UN war association chairman receives NZ honor
Chi Kap-chong, chairman of the United Nations Korean War Allies Association, became an honorary officer of the New Zealand Order of Merit yesterday for his contributions toward enhancing the country’s relations with Korea over the past several decades.
An award was given to the 85-year-old yesterday at the New Zealand Embassy in Jeong-dong, central Seoul, the day New Zealand celebrates the Queen’s birthday and Diamond Jubilee to mark 60 years of Queen Elizabeth II’s reign.
“Mr. Chi’s tireless work over more than five decades to promote a better understanding between the UN allies, including New Zealand and Korea, is highly valued by New Zealand,” said Patrick Rata, Ambassador of New Zealand to Korea, after delivering two official letters of announcement to Chairman Chi respectively on behalf of the Prime Minister and the Governor-General.
“In particular, Mr. Chi was instrumental in establishing the New Zealand Anzac [the Australian and New Zealand Army Corps] memorial in Gapyeong [Gyeonggi] in which the Prime Minister of New Zealand, John Key, attended a wreath laying ceremony in March [when he visited to attend the Nuclear Security Summit].”
Chairman Chi, who was previously a journalist and a member of the Korean National Assembly, founded the UN Korean War Allies Association in 1963.
He has focused on making sure that war veterans and the roles they played in the Korean War are remembered by current and future generations of Koreans. He has also received 10 other similar badges from countries including Canada and Australia.
“I’m happy to be able to receive the noble and highest medal from New Zealand today,” Chairman Chi said in his acceptance speech.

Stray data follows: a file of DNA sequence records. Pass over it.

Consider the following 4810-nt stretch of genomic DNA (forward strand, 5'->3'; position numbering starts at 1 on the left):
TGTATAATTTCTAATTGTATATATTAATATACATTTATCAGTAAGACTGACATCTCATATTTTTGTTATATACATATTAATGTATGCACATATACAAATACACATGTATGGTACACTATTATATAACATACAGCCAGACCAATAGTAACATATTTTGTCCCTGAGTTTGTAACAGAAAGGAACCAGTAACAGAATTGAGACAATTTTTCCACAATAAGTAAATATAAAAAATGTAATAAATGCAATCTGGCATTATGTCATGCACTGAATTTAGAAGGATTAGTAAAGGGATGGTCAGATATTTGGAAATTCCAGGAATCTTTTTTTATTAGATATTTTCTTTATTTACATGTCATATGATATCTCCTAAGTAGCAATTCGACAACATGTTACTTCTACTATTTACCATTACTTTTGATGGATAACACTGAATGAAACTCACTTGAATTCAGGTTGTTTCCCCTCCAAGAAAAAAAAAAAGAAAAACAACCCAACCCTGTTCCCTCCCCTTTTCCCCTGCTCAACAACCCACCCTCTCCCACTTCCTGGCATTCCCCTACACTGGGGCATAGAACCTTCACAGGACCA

“At the same time I feel more responsible to work for another decade to enhance the relationship between New Zealand and Korea.”
Chi reminisced that while he was a war correspondent for Reuters during the Korean War, many of the countries reported news coverage about the achievements of other veterans in Korea that were mainly on the frontline like American and British soldiers, but not much has been covered about New Zealand veterans.
Chairman Chi is one of the few non-New Zealanders included in the list to receive the medal of becoming an honorary officer of the New Zealand Order of Merit along with Prince Philip, Duke of Edinburgh.
Chi is also the third Korean citizen to be given an Order of Merit by the New Zealand government after respective ones given to Park Young-in, president of the Korea-New Zealand Association in 2002 and to Sonia Hong, then representative of the New Zealand Tourist Board’s Korean office, in 2006.
The honors are issued twice a year, on New Year’s and on New Zealand’s observance of the Queen’s birthday, which is on the first Monday in June.
“The New Zealand honor system is a way for our country to formally acknowledge outstanding service,” Ambassador Rata said.
By Lee Eun-joo [firstname.lastname@example.org]